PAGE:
As noted above, several bills dealing with money laundering, but having impact on various banking and other statutory law have been referred to the Banking Committee. The Subcommittee intends to review these proposals and would appreciate your comments and analyses of them. The bills we intend to review are: H.R. 2785 (Administration's bill)., H.R. 1367 (McCollum), H.R. 1945 (Hubbard), H.R. 1474 (Hughes), H.R. 3892 (Wortley), and H.R. 4280 (Torres).

Please provide the Subcommittee with 175 copies of Assistant Secretary Keating's testimony, and 175 additional copies of the BSA report, no later than April 16, 1986. Please have your staff contact Earl F. Rieger, Counsel of the Full Committee staff, if there are any questions.

Singerely,

Fefnand J. St Germain
Ch Sirman

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Dear Mr. Chairman:

On April 16, 1986, the Subcommittee on Financial
Institutions Supervision, Regulation and Insurance will begin
hearings on proposals to protect against financial
institutions becoming havens for tax evaders, drug
traffickers and launderers of funds derived from criminal
activity. It is requested that you appear before the
Subcommittee on Thursday, April 17, 1986, at 10:00 a.m. in
Room 2128, Rayburn House office Building, to discuss these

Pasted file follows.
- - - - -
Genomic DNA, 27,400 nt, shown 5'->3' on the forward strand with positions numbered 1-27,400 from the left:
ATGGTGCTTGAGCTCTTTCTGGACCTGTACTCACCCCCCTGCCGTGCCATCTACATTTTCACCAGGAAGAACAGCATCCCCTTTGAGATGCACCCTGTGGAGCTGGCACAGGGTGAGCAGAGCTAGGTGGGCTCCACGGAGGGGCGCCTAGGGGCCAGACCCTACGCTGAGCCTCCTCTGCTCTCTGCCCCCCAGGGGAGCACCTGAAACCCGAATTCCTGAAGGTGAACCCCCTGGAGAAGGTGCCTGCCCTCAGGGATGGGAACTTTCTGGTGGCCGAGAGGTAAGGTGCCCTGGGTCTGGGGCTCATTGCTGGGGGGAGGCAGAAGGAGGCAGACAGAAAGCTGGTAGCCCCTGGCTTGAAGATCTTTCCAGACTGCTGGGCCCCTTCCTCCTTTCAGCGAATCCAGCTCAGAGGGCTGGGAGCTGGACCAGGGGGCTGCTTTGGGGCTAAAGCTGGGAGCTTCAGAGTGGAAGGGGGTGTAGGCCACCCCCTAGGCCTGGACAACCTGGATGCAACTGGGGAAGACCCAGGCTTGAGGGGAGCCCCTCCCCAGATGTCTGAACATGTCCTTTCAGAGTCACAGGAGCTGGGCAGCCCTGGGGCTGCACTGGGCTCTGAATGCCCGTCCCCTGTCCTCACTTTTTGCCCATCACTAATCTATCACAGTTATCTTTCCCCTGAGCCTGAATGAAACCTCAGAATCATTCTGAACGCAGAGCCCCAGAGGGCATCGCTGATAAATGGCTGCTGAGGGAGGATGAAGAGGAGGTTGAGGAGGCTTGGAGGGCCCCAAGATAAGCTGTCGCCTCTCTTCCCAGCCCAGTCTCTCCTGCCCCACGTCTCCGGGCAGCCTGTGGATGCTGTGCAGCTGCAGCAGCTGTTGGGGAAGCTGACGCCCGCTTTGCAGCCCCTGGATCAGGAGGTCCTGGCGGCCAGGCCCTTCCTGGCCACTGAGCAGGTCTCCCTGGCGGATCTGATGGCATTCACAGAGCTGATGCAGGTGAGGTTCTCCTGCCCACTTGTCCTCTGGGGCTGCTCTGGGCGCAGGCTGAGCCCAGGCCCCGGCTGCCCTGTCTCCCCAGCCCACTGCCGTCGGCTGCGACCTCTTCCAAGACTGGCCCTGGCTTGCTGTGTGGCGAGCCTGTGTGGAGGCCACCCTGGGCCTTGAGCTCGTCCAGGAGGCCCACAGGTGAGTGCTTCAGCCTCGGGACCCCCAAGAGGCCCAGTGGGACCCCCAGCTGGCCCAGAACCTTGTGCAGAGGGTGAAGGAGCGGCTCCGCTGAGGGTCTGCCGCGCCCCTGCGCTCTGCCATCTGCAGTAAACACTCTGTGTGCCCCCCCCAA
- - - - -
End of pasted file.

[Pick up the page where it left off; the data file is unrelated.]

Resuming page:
matters which are more fully explained in this letter of
invitation.

For your information, last year the Subcommittee held
three days of hearings on this nation's financial
institutions' compliance with the currency and foreign
transactions reporting requirements under the Bank Secrecy
Act (BSA) and the administrative efforts of the banking
regulators to fulfill their responsibilities to enforce such
compliance. A major focus of this Subcommittee's attention
centered on the Bank of Boston's failure to comply with
certain provisions of the BSA which resulted in that
institution's plea of guilty to knowingly and willfully
violating the law.

At that time, I stated that the Subcommittee was
determined to find out how widespread the noncompliance had
become and to find out why. Subsequent to the Bank of Boston
hearing, a number of financial institutions, voluntarily
and some not -- came forward "confessing" that they too had
violated the law. Since then, information received by the
Subcommittee indicates that as of February 14, 1986, 13 banks
or holding companies have entered into civil settlements with
the Treasury Department and have paid over $10 million in
fines. This seems to confirm the Subcommittee's early